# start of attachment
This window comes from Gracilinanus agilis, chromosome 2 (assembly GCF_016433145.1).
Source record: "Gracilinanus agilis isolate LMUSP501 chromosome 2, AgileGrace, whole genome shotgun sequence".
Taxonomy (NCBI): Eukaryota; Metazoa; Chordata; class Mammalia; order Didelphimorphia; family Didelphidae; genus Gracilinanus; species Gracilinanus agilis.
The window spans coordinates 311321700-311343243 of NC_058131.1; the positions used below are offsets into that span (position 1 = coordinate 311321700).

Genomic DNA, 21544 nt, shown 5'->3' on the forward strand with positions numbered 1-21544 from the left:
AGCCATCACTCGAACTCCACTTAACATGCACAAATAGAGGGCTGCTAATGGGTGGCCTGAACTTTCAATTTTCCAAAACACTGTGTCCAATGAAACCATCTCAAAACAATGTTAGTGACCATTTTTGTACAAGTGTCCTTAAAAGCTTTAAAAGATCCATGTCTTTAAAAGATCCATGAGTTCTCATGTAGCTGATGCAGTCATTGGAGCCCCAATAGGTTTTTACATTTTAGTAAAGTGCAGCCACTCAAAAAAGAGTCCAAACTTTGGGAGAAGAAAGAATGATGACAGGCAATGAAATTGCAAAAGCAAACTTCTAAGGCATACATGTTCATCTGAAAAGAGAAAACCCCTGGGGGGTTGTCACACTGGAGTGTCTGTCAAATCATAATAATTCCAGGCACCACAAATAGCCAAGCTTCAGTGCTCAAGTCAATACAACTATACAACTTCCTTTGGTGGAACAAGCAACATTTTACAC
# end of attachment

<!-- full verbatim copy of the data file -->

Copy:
This window comes from Gracilinanus agilis, chromosome 2 (assembly GCF_016433145.1).
Source record: "Gracilinanus agilis isolate LMUSP501 chromosome 2, AgileGrace, whole genome shotgun sequence".
Taxonomy (NCBI): Eukaryota; Metazoa; Chordata; class Mammalia; order Didelphimorphia; family Didelphidae; genus Gracilinanus; species Gracilinanus agilis.
The window spans coordinates 311321700-311343243 of NC_058131.1; the positions used below are offsets into that span (position 1 = coordinate 311321700).

Genomic DNA, 21544 nt, shown 5'->3' on the forward strand with positions numbered 1-21544 from the left:
AGCCATCACTCGAACTCCACTTAACATGCACAAATAGAGGGCTGCTAATGGGTGGCCTGAACTTTCAATTTTCCAAAACACTGTGTCCAATGAAACCATCTCAAAACAATGTTAGTGACCATTTTTGTACAAGTGTCCTTAAAAGCTTTAAAAGATCCATGTCTTTAAAAGATCCATGAGTTCTCATGTAGCTGATGCAGTCATTGGAGCCCCAATAGGTTTTTACATTTTAGTAAAGTGCAGCCACTCAAAAAAGAGTCCAAACTTTGGGAGAAGAAAGAATGATGACAGGCAATGAAATTGCAAAAGCAAACTTCTAAGGCATACATGTTCATCTGAAAAGAGAAAACCCCTGGGGGGTTGTCACACTGGAGTGTCTGTCAAATCATAATAATTCCAGGCACCACAAATAGCCAAGCTTCAGTGCTCAAGTCAATACAACTATACAACTTCCTTTGGTGGAACAAGCAACATTTTACAC